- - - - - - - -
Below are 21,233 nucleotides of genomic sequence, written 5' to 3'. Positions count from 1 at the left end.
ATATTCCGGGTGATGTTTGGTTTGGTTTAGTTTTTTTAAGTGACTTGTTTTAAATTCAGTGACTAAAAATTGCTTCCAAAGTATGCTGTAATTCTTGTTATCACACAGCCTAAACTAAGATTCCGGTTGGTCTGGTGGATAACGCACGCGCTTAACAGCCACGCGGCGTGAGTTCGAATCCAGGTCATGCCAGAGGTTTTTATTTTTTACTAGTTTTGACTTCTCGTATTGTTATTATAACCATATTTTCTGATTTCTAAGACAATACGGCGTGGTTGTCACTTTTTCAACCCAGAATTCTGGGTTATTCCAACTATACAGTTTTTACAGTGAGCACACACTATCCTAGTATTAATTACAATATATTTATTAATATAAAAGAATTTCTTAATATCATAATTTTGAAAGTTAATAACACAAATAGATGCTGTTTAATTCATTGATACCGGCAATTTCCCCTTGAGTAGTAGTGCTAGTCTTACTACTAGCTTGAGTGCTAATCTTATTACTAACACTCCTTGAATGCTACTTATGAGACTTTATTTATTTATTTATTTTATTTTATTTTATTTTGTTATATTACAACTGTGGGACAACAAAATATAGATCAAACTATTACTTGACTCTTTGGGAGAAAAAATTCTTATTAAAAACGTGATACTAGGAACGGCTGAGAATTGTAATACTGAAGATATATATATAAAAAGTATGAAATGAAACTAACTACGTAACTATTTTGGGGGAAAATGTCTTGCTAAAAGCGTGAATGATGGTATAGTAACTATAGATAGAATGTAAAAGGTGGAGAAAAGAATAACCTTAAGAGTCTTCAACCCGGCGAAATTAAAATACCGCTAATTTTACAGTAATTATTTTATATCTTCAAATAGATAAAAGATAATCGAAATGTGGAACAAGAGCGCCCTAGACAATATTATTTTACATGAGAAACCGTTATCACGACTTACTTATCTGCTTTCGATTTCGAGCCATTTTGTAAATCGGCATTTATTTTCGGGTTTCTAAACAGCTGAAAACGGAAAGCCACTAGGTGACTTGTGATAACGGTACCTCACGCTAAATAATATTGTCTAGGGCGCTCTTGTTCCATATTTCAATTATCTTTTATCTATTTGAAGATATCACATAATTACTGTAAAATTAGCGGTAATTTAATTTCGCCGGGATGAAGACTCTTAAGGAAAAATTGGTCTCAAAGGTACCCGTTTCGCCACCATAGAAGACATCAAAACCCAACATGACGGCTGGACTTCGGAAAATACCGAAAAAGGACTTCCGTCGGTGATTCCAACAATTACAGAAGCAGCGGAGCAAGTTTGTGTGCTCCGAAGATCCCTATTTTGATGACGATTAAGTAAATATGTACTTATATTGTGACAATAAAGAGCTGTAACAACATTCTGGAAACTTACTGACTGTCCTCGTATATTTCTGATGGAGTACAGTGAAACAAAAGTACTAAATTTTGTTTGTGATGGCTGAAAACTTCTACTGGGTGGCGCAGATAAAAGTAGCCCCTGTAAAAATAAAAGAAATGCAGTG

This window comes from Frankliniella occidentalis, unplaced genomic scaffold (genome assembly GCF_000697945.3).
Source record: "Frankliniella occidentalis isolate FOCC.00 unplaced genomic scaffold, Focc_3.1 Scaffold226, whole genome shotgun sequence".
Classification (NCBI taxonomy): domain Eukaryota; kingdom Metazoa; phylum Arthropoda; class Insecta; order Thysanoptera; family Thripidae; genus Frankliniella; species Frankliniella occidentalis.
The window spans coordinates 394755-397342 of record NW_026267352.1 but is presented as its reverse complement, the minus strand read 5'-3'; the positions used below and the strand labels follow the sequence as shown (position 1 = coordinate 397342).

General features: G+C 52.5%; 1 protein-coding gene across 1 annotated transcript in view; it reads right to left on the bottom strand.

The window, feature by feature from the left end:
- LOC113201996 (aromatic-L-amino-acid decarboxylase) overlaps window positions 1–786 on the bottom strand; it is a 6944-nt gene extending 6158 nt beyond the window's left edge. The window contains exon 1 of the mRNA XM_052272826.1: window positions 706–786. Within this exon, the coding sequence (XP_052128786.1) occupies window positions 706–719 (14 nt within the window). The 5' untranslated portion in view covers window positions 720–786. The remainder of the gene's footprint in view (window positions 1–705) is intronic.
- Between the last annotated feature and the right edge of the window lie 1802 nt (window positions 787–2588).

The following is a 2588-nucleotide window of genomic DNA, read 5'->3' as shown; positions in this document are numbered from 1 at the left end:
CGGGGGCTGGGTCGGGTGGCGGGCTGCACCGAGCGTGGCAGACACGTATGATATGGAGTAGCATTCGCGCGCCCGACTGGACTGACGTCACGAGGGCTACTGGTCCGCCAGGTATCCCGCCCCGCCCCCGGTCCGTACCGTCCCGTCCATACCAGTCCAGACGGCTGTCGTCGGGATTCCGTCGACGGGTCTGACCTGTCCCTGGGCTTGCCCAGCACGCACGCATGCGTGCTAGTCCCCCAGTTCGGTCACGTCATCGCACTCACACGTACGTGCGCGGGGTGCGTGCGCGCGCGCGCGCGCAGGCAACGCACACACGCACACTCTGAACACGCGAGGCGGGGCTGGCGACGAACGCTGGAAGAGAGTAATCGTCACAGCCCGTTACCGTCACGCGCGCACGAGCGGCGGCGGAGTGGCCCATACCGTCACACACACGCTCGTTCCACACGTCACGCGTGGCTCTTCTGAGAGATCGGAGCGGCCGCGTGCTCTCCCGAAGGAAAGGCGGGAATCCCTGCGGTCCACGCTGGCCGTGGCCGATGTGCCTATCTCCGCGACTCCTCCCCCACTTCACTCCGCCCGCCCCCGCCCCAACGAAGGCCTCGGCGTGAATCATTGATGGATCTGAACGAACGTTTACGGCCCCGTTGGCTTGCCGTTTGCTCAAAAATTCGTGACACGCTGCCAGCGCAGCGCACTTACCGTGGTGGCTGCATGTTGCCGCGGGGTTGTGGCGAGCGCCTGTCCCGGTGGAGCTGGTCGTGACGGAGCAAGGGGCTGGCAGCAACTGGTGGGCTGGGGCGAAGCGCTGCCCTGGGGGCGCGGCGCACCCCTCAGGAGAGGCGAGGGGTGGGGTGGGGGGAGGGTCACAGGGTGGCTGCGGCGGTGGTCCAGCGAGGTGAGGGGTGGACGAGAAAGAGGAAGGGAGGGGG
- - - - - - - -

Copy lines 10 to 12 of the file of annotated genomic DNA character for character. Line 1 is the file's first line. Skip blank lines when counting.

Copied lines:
- Between the last annotated feature and the right edge of the window lie 1802 nt (window positions 787–2588).

The following is a 2588-nucleotide window of genomic DNA, read 5'->3' as shown; positions in this document are numbered from 1 at the left end:
CGGGGGCTGGGTCGGGTGGCGGGCTGCACCGAGCGTGGCAGACACGTATGATATGGAGTAGCATTCGCGCGCCCGACTGGACTGACGTCACGAGGGCTACTGGTCCGCCAGGTATCCCGCCCCGCCCCCGGTCCGTACCGTCCCGTCCATACCAGTCCAGACGGCTGTCGTCGGGATTCCGTCGACGGGTCTGACCTGTCCCTGGGCTTGCCCAGCACGCACGCATGCGTGCTAGTCCCCCAGTTCGGTCACGTCATCGCACTCACACGTACGTGCGCGGGGTGCGTGCGCGCGCGCGCGCGCAGGCAACGCACACACGCACACTCTGAACACGCGAGGCGGGGCTGGCGACGAACGCTGGAAGAGAGTAATCGTCACAGCCCGTTACCGTCACGCGCGCACGAGCGGCGGCGGAGTGGCCCATACCGTCACACACACGCTCGTTCCACACGTCACGCGTGGCTCTTCTGAGAGATCGGAGCGGCCGCGTGCTCTCCCGAAGGAAAGGCGGGAATCCCTGCGGTCCACGCTGGCCGTGGCCGATGTGCCTATCTCCGCGACTCCTCCCCCACTTCACTCCGCCCGCCCCCGCCCCAACGAAGGCCTCGGCGTGAATCATTGATGGATCTGAACGAACGTTTACGGCCCCGTTGGCTTGCCGTTTGCTCAAAAATTCGTGACACGCTGCCAGCGCAGCGCACTTACCGTGGTGGCTGCATGTTGCCGCGGGGTTGTGGCGAGCGCCTGTCCCGGTGGAGCTGGTCGTGACGGAGCAAGGGGCTGGCAGCAACTGGTGGGCTGGGGCGAAGCGCTGCCCTGGGGGCGCGGCGCACCCCTCAGGAGAGGCGAGGGGTGGGGTGGGGGGAGGGTCACAGGGTGGCTGCGGCGGTGGTCCAGCGAGGTGAGGGGTGGACGAGAAAGAGGAAGGGAGGGGG